Random Sightings

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Winter Owls
Many owls begin nesting in late winter. Now is the ideal time to listen for them calling at night if you have an older pine stand or deciduous woods nearby. Owls will call all night, but the first hour of dark and the last hour before sunrise are the best times to listen.
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Readers Write: Waiting in Line
When my son, Ryan, and daughter, Amanda, were around 5 and 3 years old, we built our first squirrel box as a family project. Soon after placing it high in our maple trees, squirrels began to entertain as we watched their babies grow and frolic in and on top of the box—our gift to them.

Semi-retired 35 years later, I decided to relive the good times past by placing a new squirrel box in our mulberry tree.
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Watching Backyard Birds Across the Country
I have been watching birds in several yards as my husband and I have relocated around the country. Feeding and watching birds give me a sense of stability and pleasure as we move from state to state. Most recently I have watched and photographed birds in Tucson, Arizona; Andover, Massachusetts; and now on the coast of Maine!
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Is There a Snowbird at Your Feeder?
For many of us, winter is the only time we have dark-eyed juncos around. They form large flocks in backyards, parks, and pastures, and along rural roadsides and woodland edges in just about every corner of the United States except southern Florida. Watch for the flash of white from their tail feathers as they dart between brush piles or scatter from feeding on the ground beneath a bird feeder.
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The Owl in the Flicker Box
A few Aprils ago, WBB contributor Kathy Crowe Finholm hung a nest box on the back side of her garage. A few years later, she hosted a family of northern saw-whet owls!
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Four Backyard Birds to Watch for This Spring
No matter where in North America you reside, chances are that you're enjoying (or are about to enjoy) the warmer temperatures of spring. This also means you're noticing (or are about to notice) changes in the birds in your backyard. Here are a few of the many interesting species to watch for in birdy backyards across the continent this spring.
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It's Raining Orioles!
The very first time I saw a Baltimore oriole was when it landed on my hummingbird feeder one spring. I was immediately hooked. I had to have this bird in my yard! For the next five years, I placed numerous orange slices on tree limbs and special oriole feeders filled with orange nectar on hooks all over the yard-to no avail.
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Attention, Readers and Web Visitors!
We're taking an informal survey of our readers: Are you noticing a reduced number of northern cardinals at your feeders? Several staffers here at BWD/WBB headquarters are finding very few cardinals at their feeders. Please share your cardinal report with us! Are your cardinal numbers lower, higher, or about the same as last year? And please tell us where you're located.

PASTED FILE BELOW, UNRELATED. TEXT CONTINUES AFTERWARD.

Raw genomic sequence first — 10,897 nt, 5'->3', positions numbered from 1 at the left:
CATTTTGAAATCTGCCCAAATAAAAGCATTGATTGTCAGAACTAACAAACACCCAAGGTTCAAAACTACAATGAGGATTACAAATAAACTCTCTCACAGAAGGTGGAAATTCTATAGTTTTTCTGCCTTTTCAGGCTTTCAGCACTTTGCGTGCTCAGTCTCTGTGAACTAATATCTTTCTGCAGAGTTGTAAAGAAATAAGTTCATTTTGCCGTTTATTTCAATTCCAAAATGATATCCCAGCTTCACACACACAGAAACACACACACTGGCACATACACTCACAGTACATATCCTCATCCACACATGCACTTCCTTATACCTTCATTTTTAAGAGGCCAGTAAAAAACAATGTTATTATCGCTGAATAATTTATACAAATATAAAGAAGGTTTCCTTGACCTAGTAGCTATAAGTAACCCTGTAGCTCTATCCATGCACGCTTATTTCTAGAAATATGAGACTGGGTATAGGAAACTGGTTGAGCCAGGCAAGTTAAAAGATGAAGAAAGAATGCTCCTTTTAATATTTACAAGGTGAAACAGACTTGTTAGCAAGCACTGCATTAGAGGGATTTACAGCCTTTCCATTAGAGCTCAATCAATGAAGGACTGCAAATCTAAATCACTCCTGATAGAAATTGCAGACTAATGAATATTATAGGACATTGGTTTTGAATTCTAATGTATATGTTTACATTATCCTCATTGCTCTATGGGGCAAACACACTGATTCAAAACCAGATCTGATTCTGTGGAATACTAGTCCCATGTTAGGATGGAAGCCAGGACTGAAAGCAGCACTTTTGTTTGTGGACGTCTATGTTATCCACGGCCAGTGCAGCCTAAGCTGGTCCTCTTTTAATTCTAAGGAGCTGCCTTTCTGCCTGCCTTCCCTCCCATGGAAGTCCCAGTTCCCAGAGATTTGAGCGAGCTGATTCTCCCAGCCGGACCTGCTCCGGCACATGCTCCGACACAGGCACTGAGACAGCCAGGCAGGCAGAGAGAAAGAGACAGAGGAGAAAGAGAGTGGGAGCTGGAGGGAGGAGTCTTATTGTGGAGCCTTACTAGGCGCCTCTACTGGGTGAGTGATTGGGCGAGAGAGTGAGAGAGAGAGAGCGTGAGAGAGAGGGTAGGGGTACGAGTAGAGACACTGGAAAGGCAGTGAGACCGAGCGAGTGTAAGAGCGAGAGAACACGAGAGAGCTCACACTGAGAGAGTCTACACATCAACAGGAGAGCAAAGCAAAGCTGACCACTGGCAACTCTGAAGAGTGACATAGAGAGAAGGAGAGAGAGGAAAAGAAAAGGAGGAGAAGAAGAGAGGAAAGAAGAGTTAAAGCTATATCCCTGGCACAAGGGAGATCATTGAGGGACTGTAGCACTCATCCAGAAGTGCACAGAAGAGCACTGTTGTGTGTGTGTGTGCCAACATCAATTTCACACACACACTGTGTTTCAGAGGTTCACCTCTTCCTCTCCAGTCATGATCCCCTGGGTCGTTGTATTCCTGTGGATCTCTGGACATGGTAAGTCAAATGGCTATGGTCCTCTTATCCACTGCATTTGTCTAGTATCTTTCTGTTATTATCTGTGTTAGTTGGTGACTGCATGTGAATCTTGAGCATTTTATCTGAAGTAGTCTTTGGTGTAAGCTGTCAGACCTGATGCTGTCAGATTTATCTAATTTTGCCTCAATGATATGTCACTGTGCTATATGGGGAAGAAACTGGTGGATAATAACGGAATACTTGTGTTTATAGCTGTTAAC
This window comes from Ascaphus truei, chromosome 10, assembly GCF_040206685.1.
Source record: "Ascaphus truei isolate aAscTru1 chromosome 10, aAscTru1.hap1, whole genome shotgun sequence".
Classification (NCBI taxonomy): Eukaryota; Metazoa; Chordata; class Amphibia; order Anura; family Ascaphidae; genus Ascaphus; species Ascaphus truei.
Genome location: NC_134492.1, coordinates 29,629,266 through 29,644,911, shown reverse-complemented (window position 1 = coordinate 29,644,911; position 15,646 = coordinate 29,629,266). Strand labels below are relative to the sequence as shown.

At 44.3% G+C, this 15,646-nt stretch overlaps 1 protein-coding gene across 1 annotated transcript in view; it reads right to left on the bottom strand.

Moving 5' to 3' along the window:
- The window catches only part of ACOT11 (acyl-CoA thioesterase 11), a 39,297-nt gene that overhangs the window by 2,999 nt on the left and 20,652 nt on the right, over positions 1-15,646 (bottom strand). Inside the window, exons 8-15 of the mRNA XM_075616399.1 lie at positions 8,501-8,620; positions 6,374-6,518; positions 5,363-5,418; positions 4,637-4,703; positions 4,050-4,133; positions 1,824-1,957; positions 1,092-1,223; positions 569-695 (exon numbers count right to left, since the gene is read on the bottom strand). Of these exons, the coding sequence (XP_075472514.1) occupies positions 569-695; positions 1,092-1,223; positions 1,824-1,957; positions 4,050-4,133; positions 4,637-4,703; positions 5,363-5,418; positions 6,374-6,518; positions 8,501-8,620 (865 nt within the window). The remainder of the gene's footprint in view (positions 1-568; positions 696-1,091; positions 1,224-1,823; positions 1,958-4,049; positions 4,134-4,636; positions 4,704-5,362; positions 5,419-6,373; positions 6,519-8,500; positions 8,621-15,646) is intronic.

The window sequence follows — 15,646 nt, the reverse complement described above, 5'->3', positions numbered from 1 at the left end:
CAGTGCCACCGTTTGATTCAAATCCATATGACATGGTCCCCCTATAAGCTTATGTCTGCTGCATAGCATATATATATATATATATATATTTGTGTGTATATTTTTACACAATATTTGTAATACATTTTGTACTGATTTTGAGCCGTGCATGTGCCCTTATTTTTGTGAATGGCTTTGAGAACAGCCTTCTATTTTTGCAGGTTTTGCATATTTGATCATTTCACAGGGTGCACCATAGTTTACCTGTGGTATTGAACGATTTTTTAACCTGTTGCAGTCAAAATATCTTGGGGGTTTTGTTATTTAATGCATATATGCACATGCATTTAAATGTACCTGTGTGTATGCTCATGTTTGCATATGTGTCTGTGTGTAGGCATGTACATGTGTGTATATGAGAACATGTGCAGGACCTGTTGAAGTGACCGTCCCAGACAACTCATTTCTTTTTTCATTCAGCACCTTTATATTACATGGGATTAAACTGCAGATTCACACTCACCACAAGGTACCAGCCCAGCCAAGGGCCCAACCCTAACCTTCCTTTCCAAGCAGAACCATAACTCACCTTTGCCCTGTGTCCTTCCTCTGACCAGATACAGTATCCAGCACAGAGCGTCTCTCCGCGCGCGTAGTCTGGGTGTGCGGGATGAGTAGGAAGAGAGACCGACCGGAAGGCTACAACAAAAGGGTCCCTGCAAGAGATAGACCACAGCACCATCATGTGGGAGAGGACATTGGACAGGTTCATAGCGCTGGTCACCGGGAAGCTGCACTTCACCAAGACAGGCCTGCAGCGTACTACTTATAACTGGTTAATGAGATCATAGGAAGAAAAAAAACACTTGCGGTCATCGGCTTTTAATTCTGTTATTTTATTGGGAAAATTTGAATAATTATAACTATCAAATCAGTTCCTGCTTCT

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2012—A Great Year for Bird Babies
In our new Photo Blog segment, featured Blogger Julie Gidwitz shares captivating photos of juvenile phoebes, bluebirds, hummingbirds, and more.
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The Latest Comments

  • Has anyone heard of a Carolina wren opening doors? Our cat brought us a wren late last night, thought it was a goner but put it in our parakeet's old cage that has the sliding vertical doors. The wren gained strength, started to bop around the cage. We wanted to release it in the morning to make sure we could see it escape to safety. I put the cage in a quiet bathroom and went to bed. I woke up to the sound of fluttering wings. Sure enough the wren somehow got out, crept under the bathroom door and was trying to get out. I caught it with a light blanket and released it outside. It promptly flew away, very strong. I went back to the cage and am just dumbfounded and impressed, no way out unless it somehow pried the doors open. I was just relieved that it was ok. I can't believe it survived being carried around and batted about like a toy by the cat!Thoughts?
    by Beth Andries, Wed, 27 Sep 2017
  • cool
    by Luke Tansey, Sat, 16 Sep 2017
  • how can i get Caterpillar and other insects at home or buy them etc etc etc for my quails any suggestions earliest res thanks in advance
    by asif, Mon, 11 Sep 2017
  • I use Brita (filtered) water, cane sugar (hoping it's nonGMO). Heat water in pan, prep sugar in a glass, heat-proof measuring cup. 1 cup sugar, add hot water to make 2 cups total or so. Stir. Cool. Store in jar (glass or plastic) in fridge. Add to mix to feeder as needed, add more water to make ~3 parts water, ~1 part sugar. maybe more sugar as birds arrive I spring, more water in summer when it's hot. I make it concentrated 1 to 1 so it's easier store.
    by Debby Stark, Fri, 16 Jun 2017
  • Keep forgetting to do this. I like the roof idea!
    by AppalachiaTori, Wed, 24 May 2017
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